SAN FRANCISCO: Brands using Twitter's "promoted tweets" service have substantially increased their buzz levels across its pages, according to Evan Williams, the site's co-founder.
Twitter has built a global userbase of 175 million and now offers companies the chance to buy "promoted" tweets and trends, securing original partners including Virgin America and Bravo.
Williams suggested the early results of the service, launched earlier this year, were extremely promising, not least because Twitter initially adopted a cautious strategy.
"We can't put something in front of people if they don't care about it - not everything would work as a promotion," he said.
"But now, promoted trends increase conversation about that topic by three to six times.
"The math looks good, and most of the advertisers are coming back and they're buying more."
Although this approach has been successful, Williams argued other opportunities may be explored.
"There's a million ways to make money on Twitter," he said. "I'm sure we'll try more."
One monetisation opportunity is an in-house analytics system, such as providing guidance on creating "compelling" messages, which is currently being tested with a small group of corporate customers.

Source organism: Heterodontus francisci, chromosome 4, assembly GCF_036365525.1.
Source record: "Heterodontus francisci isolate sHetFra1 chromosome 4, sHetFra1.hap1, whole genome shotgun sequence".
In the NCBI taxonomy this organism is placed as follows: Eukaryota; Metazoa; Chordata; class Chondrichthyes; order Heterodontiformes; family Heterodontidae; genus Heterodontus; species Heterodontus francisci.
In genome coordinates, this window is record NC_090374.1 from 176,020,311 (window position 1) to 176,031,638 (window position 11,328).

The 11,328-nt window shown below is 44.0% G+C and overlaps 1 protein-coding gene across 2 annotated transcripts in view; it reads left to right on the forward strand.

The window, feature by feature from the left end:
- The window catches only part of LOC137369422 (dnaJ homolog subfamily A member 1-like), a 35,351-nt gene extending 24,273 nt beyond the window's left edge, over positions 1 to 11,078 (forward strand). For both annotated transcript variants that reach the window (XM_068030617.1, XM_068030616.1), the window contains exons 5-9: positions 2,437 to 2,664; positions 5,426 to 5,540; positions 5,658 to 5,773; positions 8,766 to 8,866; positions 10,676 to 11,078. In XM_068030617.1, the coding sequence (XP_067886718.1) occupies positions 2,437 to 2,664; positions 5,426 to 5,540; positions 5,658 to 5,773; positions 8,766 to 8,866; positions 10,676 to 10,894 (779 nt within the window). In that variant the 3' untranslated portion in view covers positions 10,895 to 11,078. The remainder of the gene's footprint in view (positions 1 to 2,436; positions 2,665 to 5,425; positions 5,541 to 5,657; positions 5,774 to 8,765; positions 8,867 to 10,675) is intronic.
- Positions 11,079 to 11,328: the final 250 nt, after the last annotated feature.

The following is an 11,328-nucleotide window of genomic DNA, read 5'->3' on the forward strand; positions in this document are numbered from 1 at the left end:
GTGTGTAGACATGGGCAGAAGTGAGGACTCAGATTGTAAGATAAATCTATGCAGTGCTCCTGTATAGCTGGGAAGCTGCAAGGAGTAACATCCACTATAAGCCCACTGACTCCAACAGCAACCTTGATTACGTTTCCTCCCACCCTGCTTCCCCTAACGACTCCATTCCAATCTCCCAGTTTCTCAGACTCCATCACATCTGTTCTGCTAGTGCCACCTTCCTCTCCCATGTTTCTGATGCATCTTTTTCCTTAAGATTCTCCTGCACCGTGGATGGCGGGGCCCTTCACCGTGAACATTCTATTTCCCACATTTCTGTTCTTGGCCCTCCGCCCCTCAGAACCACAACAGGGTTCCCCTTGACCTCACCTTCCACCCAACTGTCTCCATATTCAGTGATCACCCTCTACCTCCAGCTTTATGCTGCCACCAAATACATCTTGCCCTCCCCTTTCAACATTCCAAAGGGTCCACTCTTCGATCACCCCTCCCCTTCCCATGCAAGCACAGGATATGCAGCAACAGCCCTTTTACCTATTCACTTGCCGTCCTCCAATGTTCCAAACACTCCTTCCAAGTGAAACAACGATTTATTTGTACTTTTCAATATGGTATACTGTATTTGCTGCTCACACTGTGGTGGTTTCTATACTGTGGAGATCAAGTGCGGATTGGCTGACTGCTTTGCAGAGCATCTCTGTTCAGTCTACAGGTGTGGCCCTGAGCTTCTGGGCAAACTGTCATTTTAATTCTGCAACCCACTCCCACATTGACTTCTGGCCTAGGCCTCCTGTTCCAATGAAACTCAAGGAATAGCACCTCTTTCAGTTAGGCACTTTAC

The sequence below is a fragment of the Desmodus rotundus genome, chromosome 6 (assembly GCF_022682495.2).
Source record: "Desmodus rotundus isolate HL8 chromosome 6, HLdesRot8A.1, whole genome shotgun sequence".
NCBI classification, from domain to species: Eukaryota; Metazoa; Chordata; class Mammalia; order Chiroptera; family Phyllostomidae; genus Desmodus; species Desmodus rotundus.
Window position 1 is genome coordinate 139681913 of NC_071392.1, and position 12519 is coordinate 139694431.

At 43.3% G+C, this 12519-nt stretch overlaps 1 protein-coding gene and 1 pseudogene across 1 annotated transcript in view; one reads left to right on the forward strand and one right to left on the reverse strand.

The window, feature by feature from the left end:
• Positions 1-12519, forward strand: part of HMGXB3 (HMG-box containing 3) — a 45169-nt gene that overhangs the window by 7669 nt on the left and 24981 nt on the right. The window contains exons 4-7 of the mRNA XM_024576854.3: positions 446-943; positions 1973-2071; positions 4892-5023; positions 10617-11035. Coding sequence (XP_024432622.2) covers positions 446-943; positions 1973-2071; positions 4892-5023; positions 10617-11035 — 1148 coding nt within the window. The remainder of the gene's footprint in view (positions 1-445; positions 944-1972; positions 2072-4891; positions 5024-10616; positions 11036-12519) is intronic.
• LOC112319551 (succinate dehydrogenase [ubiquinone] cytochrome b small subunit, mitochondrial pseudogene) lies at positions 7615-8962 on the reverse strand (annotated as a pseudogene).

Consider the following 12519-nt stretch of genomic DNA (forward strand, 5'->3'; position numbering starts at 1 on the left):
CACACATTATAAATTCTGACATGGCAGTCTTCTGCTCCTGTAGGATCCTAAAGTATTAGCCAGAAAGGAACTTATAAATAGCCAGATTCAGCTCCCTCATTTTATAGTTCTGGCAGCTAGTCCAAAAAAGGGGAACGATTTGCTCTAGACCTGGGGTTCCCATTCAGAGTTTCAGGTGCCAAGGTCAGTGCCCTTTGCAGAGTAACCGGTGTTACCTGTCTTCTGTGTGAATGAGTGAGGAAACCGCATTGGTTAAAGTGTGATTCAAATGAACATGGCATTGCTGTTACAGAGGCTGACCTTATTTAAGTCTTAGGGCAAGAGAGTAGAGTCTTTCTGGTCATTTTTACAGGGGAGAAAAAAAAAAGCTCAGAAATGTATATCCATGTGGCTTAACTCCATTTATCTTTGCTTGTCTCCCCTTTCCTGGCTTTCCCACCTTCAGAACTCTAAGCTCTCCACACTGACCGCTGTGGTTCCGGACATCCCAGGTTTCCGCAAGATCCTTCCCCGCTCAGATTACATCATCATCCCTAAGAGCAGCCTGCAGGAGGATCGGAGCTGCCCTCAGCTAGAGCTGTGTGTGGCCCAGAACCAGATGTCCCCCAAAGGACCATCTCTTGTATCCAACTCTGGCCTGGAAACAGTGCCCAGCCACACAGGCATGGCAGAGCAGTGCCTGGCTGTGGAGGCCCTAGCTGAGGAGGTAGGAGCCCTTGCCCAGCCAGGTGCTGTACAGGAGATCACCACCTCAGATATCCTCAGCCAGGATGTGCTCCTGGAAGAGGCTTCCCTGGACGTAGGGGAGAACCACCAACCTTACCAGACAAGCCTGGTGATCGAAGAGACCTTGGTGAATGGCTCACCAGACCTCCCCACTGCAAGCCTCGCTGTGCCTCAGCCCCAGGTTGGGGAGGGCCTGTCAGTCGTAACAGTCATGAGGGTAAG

It also recently signed a deal with Gnip, a specialist in this field, to sell selected portions of the "firehose" of data available across its pages.
Elsewhere, Williams revealed Twitter rates each member in terms of their overall standing, as part of the "Who to Follow" feature.
"We've got a reputation score for every user," he said. "It's sort of like listing a page rank."
Similarly, all "tweets" receive a "resonance score" indicating "how much people are engaging in relation to what we expect."
"We want to optimise for return on attention," Williams said. "There's 100 million tweets a day, so which matter to you? How do you get the most out of it?"
Another of the company's objectives going forward is striking deals with Facebook, the world's biggest social network.
"We'd like our users to be able to fully interact with Facebook, and we're in talks with them often," said Williams.
"So far we haven't worked something out. But, I mean, I understand their position. Their social graph is their core asset."
Williams predicted Twitter would continue innovating, after redesigning its website, adding new tools like the ability to watch video.
"We're in a transitional period - before, we spent very little time improving the product," he said. "That's because we had to spend all our time scaling.
"We got to a point earlier this year where we actually had time and resources to do some improvements."
Data sourced from CNN/CNET; additional content by Warc staff